My personal opinion is to prioritize freedom, but this is one of those questions that actually means very little in practice.
If you have absolute security but no freedom, you have nothing worth living for. And, since absolute security is impossible unless there is an omnipotent enforcer, one often is trading immense amounts of freedom for no additional security.
However, if you have no security, you are living a fearful life. Even if one is fearless, a life without any security isn't going to be free for very long, by virtue of not being secure for very long.
If you don't have a modicum of security, you can't make a variety of interesting choices. Commerce, marriage, friendships... those interactions are very difficult to form and maintain without security. The social contract at its base requires security: Hobbes was right about that.
In the vast majority of situations, I do not want to trade freedom for security because it means I am controlled by fear. Losing quality of life for freedom is in most situations a sucker deal. But the tradeoffs aren't linear: Sometimes, a little bit of extra security practically gives you more freedom than the freedoms lost; other times, a lot of freedom can be purchased by enduring a little less security. Worse, all too often, expanding security means giving the people who want to terrorize us exactly what they want. And short-term security benefits can trade off with long-term security benefits precisely because people resent freedom impositions.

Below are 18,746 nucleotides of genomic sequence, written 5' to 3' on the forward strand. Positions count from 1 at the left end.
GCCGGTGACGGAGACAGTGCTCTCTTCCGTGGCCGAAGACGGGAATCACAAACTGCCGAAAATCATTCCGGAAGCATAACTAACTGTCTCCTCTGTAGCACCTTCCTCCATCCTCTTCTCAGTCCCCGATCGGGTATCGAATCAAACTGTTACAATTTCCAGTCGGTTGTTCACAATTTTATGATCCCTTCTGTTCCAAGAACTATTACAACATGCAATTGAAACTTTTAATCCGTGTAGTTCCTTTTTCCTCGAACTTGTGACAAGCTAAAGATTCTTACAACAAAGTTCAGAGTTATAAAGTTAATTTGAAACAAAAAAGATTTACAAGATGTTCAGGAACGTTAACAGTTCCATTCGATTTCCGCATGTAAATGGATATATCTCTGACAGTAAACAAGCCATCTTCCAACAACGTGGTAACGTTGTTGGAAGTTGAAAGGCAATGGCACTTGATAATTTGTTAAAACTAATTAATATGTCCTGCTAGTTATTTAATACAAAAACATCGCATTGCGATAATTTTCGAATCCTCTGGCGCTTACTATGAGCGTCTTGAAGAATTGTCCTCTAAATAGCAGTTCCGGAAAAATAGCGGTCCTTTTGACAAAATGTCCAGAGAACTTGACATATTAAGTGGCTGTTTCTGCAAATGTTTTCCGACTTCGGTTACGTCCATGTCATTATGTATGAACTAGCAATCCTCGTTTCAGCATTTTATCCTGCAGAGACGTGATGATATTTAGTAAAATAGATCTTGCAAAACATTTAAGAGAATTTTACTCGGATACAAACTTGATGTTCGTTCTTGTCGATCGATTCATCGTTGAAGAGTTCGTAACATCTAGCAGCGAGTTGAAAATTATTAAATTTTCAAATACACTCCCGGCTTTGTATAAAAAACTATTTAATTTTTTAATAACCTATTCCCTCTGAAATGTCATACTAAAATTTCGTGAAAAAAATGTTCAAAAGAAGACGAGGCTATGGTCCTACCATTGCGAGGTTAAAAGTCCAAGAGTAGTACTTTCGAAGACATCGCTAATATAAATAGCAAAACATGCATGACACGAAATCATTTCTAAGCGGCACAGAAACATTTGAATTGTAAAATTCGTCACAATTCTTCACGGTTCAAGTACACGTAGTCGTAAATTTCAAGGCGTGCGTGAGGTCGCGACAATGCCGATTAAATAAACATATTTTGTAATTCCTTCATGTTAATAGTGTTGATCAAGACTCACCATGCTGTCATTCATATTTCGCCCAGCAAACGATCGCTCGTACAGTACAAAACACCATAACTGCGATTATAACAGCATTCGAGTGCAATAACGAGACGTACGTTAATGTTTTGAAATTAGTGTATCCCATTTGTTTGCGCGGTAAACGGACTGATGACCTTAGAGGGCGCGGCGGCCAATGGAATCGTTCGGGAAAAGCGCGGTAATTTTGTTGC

In other words, this question is sort of like asking, "Should I invest in gold or securities?" You want to do both, and there's no simple formula to determinen the mix. You have to refer to other goods too. Freedom and security have to be considered alongside other goods like happiness, perceived freedom, perceived security, equality, etc.
You have to understand why we want freedom to get why this matters. Freedom isn't just an end to itself: It's designed to facilitate the personal growth and development of people, to give them the chance to learn how to be an ethical person, to give them freedom to make mistakes.
In that sense, security is a right to facilitate the same good as freedom.